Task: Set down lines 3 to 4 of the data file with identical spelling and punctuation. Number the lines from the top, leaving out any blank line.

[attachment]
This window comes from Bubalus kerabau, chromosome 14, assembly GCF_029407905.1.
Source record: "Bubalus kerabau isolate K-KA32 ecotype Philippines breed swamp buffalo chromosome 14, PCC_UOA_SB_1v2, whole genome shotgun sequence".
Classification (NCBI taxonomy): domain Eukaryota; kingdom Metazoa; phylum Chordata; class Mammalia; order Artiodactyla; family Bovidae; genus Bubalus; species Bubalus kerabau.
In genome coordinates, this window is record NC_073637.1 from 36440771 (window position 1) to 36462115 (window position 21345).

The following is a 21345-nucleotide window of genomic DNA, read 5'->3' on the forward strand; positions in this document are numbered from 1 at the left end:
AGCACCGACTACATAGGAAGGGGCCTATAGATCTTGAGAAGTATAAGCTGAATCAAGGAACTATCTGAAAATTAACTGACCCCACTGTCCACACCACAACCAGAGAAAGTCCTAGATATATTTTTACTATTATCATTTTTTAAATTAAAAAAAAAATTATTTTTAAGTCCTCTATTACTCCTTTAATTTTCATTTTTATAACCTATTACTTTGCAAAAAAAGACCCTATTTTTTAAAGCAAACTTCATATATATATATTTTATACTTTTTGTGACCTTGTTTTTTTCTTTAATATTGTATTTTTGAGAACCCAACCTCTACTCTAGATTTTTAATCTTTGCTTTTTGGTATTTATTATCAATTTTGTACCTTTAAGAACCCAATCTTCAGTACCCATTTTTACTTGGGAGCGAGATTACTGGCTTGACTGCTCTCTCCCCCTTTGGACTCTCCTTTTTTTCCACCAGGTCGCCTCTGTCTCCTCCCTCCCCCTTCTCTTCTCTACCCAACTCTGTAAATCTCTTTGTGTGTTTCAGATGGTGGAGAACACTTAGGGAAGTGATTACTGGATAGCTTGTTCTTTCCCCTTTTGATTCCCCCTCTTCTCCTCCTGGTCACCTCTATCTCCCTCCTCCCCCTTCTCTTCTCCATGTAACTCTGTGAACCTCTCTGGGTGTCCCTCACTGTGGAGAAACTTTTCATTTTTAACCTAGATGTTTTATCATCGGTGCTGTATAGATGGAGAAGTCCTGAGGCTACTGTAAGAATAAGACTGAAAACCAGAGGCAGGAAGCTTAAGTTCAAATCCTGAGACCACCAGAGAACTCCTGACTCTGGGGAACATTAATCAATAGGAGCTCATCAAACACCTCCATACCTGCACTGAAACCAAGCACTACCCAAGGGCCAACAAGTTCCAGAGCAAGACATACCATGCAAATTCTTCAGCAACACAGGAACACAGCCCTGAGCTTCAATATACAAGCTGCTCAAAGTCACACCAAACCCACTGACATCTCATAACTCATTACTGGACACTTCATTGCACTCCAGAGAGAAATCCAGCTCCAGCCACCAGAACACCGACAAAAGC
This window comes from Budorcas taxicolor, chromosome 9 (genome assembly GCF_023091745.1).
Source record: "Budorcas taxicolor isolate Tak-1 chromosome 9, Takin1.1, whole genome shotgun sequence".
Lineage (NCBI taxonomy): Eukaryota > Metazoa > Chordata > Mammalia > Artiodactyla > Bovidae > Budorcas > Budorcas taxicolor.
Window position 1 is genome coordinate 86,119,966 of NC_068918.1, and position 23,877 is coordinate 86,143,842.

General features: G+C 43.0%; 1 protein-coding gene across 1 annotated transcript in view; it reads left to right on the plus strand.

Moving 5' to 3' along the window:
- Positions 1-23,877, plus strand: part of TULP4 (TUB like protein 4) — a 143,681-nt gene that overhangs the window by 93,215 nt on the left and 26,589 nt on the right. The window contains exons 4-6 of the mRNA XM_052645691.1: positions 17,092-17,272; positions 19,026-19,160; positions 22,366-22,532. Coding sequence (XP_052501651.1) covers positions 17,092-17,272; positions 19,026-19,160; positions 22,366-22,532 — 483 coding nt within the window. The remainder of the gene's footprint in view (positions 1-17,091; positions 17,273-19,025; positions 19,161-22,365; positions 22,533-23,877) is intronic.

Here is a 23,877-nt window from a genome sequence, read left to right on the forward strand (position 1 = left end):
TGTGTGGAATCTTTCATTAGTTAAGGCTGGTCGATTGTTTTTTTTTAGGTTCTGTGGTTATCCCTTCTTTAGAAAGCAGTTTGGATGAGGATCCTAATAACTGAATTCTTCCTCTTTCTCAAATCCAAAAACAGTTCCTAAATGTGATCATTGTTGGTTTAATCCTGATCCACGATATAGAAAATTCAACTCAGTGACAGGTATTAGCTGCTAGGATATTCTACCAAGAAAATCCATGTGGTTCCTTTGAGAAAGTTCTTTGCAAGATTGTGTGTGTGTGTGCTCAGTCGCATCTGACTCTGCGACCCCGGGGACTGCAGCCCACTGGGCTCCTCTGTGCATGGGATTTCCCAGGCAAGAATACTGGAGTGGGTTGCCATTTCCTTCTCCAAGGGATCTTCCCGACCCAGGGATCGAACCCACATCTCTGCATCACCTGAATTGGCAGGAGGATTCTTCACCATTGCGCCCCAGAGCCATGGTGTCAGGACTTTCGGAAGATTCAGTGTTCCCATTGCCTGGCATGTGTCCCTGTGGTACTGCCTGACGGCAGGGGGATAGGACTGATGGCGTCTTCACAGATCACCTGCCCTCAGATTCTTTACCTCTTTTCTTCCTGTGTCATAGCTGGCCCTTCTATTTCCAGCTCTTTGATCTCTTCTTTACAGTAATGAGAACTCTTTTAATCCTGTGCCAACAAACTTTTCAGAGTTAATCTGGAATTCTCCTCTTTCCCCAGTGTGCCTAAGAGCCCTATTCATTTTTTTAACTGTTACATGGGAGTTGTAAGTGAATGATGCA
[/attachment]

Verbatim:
Classification (NCBI taxonomy): domain Eukaryota; kingdom Metazoa; phylum Chordata; class Mammalia; order Artiodactyla; family Bovidae; genus Bubalus; species Bubalus kerabau.
In genome coordinates, this window is record NC_073637.1 from 36440771 (window position 1) to 36462115 (window position 21345).